Incidents of workplace violence create potential liability exposure for employers. Employers may also suffer significant costs resulting from lost productivity. Thus, it is prudent for employers to take preventative steps to minimize the risk of violence in their place of work. This section outlines the various risks of liability presented by workplace violence and various strategies to minimize incidents of workplace violence.
OSHA has not issued any regulations specifically addressing workplace violence. The agency considers workplace violence a hazard and has issued guidelines aimed at reducing workplace violence. OSHA may rely on these guidelines to issue citations for incidents of workplace violence under the General Duty Clause.
The following are some of these OSHA issued guidelines aimed at minimizing violence in the workplace.
OSHA recommends a team-oriented approach incorporating both management and employees into committees aimed at identifying and minimizing risks of violence in the workplace. These committees should consult employees to identify security concerns, report incidents of violence and recognize escalating situations. In addition, OSHA recommends debriefing and medical/psychological counseling for employees involved in violent incidents. OSHA further recommends that employers create a comprehensive written program to address workplace violence. Such a program should include a zero-tolerance policy for violence and threats, a no-retaliation policy, a procedure for reporting and documenting incidents and security procedures.
OSHA recommends that employers undertake a thorough analysis of the risks of violence in their place of work. Suggested steps include analyzing prior incidents of violence, contacting other employers within the industry, surveying employees and conducting physical inspections of the premises. When conducting this type of analysis, employers should keep the following in mind: employers who choose to perform a worksite analysis may expose themselves to potential liability when information obtained through a worksite analysis is not acted upon by the employer.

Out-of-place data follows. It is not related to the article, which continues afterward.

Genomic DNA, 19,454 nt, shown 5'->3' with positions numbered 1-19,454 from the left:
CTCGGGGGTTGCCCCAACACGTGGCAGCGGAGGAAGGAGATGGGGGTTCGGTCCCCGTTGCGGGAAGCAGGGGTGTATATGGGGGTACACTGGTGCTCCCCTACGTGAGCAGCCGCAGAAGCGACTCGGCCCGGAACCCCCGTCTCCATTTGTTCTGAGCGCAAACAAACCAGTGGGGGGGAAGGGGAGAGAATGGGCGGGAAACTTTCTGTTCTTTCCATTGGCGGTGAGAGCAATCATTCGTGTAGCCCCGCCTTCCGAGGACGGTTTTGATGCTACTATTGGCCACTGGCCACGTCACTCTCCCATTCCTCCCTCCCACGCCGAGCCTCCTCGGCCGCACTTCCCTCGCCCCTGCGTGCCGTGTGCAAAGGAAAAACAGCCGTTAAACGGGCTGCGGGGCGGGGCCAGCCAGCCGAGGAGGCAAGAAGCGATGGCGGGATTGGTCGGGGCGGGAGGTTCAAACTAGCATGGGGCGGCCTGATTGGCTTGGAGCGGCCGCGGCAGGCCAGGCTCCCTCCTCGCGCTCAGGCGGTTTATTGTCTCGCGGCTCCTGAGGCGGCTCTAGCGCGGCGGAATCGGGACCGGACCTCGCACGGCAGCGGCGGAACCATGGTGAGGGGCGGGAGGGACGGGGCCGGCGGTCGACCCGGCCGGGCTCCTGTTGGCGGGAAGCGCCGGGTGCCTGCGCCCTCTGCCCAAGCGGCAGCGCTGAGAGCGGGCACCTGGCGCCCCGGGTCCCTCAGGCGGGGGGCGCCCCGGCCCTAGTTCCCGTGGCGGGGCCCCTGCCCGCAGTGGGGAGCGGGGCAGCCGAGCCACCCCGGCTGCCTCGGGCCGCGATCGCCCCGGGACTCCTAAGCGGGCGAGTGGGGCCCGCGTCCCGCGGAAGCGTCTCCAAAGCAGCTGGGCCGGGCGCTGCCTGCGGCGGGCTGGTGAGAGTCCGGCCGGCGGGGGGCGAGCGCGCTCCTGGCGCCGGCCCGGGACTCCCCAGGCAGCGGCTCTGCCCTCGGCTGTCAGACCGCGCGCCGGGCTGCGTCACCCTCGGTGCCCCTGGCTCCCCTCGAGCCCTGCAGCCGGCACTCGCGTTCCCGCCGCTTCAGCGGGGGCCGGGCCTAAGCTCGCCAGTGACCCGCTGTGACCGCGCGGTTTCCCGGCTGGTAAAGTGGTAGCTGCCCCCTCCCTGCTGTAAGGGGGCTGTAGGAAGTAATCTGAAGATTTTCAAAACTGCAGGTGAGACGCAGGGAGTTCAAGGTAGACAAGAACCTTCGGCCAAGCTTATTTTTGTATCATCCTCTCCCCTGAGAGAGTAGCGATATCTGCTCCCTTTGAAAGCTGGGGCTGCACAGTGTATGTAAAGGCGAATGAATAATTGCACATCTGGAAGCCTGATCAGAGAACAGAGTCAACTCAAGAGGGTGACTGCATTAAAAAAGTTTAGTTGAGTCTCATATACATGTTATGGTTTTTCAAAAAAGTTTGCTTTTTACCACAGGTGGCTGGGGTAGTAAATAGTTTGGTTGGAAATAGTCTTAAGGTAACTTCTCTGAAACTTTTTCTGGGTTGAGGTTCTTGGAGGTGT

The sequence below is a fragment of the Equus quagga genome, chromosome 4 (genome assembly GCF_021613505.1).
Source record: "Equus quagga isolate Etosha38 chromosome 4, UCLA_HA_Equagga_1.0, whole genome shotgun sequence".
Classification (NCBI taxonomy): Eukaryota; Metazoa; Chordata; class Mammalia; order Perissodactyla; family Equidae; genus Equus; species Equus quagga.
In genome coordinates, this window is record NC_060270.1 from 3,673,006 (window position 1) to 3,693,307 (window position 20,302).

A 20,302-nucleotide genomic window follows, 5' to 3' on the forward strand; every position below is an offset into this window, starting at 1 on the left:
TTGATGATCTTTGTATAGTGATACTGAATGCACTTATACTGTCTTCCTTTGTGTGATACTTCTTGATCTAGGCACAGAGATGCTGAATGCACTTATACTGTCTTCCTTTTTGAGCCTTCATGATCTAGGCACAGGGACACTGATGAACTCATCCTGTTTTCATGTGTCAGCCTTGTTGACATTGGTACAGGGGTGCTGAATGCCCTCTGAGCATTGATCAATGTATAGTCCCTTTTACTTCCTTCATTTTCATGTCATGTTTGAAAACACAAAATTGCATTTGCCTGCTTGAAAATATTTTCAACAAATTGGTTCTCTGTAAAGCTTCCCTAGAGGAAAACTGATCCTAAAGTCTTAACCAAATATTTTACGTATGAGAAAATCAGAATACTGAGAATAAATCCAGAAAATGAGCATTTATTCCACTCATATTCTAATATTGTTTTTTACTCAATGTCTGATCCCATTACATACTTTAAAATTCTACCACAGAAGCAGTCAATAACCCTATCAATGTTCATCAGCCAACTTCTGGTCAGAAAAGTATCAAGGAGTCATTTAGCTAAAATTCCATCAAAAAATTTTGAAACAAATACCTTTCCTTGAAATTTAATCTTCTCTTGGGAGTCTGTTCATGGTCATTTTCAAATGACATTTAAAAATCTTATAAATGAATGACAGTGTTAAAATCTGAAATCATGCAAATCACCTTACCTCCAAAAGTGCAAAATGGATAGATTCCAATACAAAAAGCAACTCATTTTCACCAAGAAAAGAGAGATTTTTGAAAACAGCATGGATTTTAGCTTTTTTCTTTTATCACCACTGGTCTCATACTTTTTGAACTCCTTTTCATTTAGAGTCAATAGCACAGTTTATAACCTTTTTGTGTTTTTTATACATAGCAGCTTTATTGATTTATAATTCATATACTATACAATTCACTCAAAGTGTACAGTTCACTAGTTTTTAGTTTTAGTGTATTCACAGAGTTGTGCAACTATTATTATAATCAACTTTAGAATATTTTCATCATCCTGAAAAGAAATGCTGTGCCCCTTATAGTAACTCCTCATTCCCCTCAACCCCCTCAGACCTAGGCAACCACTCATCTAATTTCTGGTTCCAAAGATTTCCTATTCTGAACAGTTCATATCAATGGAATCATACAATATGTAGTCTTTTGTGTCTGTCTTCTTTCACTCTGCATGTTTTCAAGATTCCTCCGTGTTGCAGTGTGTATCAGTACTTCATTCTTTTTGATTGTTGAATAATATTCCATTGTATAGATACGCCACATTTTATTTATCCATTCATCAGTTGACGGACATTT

Once hazards are identified, OSHA suggests that employers implement mechanisms to prevent and control workplace incidents. Specific hazard prevention and control mechanisms include the installation of alarms and other security devices, as well as administrative procedures for responding to incidents. Employers should implement both immediate response procedures - to cool-off escalating situations carefully - and long-term response procedures consisting of discipline and investigation.
OSHA recommends that employers educate workers to the risks of workplace violence and the specific policies and procedures in place to minimize these risks.
Employers should maintain records of incidents of violence and compliance with violence reduction programs for five years from the calendar date to which these records relate.
Although OSHA has not issued regulations dealing specifically with workplace violence, some groups have urged the agency to create such regulations. Therefore, OSHA may issue regulations specifically dealing with workplace violence in the near future.
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